Golly, a whole month seems to have gone by. A momentous month in a lot of small ways.
Those who have been following my blog and the previous one, for a while will know that I discovered four sisters a few years ago - a joyous and poignant thing. And on Good Friday, a few little weeks ago now, one of them died. I’m still coming to terms with that - the loss of a sibling - a younger sibling - is a salutary thing, and can not help but make you reappraise your own life and what you are doing with it.
This year, as I said in the previous post, my esteemed other half has a specific job to do, which can be absolutely wonderful, but is also onerous for him. I don’t think it is good enough to disappear for weeks on end, as I’m used to doing, or indeed for my focus to be almost solely on my work, which it has been for a decade. So writing is, I’ve decided, going to take a back seat for the next year.
I find it surprisingly easy to write that! Maybe it’s a good thing to happen, too. Novel no 2, is half there - and half not. The events of the last month or so led me to wonder why I’m chasing my tail worrying about it all, trying too hard to get this one right, and getting it wrong as a r esult. Mainly, I was responding to the expectation that once you’ve had one novel published, you have to do another. Quick! Or critics nod sagely and say, “There you go, told you so.” Then you do another, because that’s what the industry wants. But do I want to do that over and over? I’m really not sure. Whatever, I certainly do not want to fall into the ‘bad second novel’ trap, just to get one out there. Put simply, I am stepping off the industry hamster wheel for a bit, to see what it feels like, and goodness it feels good a few days in!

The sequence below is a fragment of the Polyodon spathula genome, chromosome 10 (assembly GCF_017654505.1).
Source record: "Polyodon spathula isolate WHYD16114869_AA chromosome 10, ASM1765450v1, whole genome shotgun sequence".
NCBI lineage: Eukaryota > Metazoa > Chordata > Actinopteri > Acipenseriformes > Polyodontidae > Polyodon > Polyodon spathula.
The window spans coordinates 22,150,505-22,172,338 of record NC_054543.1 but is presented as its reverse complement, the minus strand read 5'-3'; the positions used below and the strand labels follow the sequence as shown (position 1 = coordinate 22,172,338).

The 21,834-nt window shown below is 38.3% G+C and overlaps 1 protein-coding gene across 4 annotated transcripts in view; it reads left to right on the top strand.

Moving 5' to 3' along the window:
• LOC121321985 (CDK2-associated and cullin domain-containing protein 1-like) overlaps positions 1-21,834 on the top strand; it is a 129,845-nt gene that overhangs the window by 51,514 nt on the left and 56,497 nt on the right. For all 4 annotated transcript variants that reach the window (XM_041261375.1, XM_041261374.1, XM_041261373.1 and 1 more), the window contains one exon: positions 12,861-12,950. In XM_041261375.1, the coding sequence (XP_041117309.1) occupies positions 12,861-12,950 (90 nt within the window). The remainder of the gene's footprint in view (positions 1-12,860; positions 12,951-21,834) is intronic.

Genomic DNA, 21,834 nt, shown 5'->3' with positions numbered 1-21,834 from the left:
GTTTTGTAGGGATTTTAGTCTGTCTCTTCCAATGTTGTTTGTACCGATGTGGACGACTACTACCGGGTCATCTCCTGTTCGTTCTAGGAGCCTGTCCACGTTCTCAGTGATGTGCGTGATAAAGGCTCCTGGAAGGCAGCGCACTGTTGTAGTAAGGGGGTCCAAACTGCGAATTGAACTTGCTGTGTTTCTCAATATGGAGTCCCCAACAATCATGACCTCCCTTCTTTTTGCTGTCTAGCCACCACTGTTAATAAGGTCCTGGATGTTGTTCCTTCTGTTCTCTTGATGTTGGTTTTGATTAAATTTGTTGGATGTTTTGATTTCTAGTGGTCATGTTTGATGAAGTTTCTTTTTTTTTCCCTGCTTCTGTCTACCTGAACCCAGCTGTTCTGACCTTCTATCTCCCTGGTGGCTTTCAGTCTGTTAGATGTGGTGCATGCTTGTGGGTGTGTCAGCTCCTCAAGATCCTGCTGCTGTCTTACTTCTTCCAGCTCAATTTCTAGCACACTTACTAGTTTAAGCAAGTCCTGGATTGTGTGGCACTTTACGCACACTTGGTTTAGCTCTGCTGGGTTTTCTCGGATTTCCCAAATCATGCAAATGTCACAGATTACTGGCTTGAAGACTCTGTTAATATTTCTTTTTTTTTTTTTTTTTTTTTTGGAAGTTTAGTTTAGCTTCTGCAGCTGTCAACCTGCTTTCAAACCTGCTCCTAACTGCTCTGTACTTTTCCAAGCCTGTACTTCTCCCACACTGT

I’m not forsaking the wider writing life altogether. Still running some very interesting workshops over the next few months, and look forward to putting my creative energies into those. The Word Factory, The Short Story Conference in Vienna among others - I’m looking forward to those with real pleasure - in the knowledge that I have the time and the peace to have fun planning those.
Poetry, and the collaboration with Caroline Davies, a collection inspired by memorials and rolls of honour from WW1, is well under way. That causes no worry, just pleasure, as little pieces surface, are worked on, and add to the kaleidoscope. It can chug along as it needs to. And I can’t wait for a whole week in Ireland doing some learning - working with Bernard O’Donoghue later in the year.
The realisation that I can step off the treadmill is wonderful. My lovely characters will breathe deeply, a sigh of relief, and can have a well-earned sleep for a stretch, and I can come back to them when it is right to do so. They, and their maker, have nowt to prove to anyone - and if peeps think I do, well that’s their issue, not mine!